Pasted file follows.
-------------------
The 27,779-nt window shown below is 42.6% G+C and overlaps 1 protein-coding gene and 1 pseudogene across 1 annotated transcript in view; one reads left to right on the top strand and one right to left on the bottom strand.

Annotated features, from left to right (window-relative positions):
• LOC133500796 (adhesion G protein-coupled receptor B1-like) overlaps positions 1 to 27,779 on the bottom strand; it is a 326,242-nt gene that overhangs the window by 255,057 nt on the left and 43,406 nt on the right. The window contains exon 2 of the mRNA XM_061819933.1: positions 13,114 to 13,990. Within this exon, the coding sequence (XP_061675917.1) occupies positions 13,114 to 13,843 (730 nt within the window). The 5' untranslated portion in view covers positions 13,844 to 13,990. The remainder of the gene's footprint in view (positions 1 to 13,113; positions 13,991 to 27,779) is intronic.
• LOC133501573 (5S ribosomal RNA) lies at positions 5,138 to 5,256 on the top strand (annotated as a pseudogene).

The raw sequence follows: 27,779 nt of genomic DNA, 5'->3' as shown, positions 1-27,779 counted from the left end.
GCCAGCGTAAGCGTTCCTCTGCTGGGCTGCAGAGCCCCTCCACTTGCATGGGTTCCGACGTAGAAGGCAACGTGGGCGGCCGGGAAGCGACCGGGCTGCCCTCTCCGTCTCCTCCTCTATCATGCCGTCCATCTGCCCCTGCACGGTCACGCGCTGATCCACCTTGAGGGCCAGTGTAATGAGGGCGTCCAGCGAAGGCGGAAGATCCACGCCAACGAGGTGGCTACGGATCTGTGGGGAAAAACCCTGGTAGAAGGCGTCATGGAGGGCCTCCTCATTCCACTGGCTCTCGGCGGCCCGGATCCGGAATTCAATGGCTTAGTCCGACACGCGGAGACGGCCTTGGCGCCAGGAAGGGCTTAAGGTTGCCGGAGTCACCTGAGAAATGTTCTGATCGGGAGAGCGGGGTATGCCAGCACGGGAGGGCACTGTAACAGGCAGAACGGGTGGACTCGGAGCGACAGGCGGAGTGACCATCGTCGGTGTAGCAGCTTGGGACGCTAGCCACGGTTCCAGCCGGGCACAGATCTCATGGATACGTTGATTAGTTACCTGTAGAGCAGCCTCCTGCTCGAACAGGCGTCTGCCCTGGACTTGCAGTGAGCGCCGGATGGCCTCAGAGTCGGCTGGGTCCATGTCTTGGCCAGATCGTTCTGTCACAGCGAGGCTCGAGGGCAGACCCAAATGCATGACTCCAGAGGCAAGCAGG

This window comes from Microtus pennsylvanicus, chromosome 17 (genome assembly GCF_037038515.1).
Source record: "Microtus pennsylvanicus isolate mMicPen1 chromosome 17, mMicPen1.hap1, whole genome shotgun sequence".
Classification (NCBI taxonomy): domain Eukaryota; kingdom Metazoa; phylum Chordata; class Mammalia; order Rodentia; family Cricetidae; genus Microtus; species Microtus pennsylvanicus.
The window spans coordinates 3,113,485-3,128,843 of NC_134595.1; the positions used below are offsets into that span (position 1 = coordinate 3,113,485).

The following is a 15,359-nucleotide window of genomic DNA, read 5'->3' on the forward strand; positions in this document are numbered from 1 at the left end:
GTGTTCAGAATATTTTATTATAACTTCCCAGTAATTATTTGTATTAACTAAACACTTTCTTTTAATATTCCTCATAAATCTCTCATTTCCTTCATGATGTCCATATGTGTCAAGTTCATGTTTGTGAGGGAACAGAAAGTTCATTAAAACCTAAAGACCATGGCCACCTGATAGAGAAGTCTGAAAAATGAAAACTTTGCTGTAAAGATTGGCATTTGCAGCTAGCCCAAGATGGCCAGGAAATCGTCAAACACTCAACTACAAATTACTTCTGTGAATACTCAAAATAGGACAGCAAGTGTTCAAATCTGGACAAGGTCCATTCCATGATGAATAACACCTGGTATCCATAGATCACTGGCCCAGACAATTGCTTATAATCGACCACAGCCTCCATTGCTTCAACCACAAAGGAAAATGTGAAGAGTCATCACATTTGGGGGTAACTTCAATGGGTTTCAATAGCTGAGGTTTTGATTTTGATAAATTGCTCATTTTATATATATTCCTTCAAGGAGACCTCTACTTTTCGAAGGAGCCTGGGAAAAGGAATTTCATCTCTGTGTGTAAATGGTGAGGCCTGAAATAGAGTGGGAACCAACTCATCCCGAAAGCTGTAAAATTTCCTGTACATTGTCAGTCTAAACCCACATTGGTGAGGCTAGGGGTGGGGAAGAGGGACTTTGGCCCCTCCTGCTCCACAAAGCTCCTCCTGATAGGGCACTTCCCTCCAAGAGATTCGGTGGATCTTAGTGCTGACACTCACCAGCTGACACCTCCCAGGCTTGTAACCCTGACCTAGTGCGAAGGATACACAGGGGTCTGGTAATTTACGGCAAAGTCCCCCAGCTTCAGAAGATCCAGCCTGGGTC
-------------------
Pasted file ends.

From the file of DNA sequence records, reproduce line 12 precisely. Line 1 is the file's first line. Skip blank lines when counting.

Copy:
GTGTTCAGAATATTTTATTATAACTTCCCAGTAATTATTTGTATTAACTAAACACTTTCTTTTAATATTCCTCATAAATCTCTCATTTCCTTCATGATGTCCATATGTGTCAAGTTCATGTTTGTGAGGGAACAGAAAGTTCATTAAAACCTAAAGACCATGGCCACCTGATAGAGAAGTCTGAAAAATGAAAACTTTGCTGTAAAGATTGGCATTTGCAGCTAGCCCAAGATGGCCAGGAAATCGTCAAACACTCAACTACAAATTACTTCTGTGAATACTCAAAATAGGACAGCAAGTGTTCAAATCTGGACAAGGTCCATTCCATGATGAATAACACCTGGTATCCATAGATCACTGGCCCAGACAATTGCTTATAATCGACCACAGCCTCCATTGCTTCAACCACAAAGGAAAATGTGAAGAGTCATCACATTTGGGGGTAACTTCAATGGGTTTCAATAGCTGAGGTTTTGATTTTGATAAATTGCTCATTTTATATATATTCCTTCAAGGAGACCTCTACTTTTCGAAGGAGCCTGGGAAAAGGAATTTCATCTCTGTGTGTAAATGGTGAGGCCTGAAATAGAGTGGGAACCAACTCATCCCGAAAGCTGTAAAATTTCCTGTACATTGTCAGTCTAAACCCACATTGGTGAGGCTAGGGGTGGGGAAGAGGGACTTTGGCCCCTCCTGCTCCACAAAGCTCCTCCTGATAGGGCACTTCCCTCCAAGAGATTCGGTGGATCTTAGTGCTGACACTCACCAGCTGACACCTCCCAGGCTTGTAACCCTGACCTAGTGCGAAGGATACACAGGGGTCTGGTAATTTACGGCAAAGTCCCCCAGCTTCAGAAGATCCAGCCTGGGTC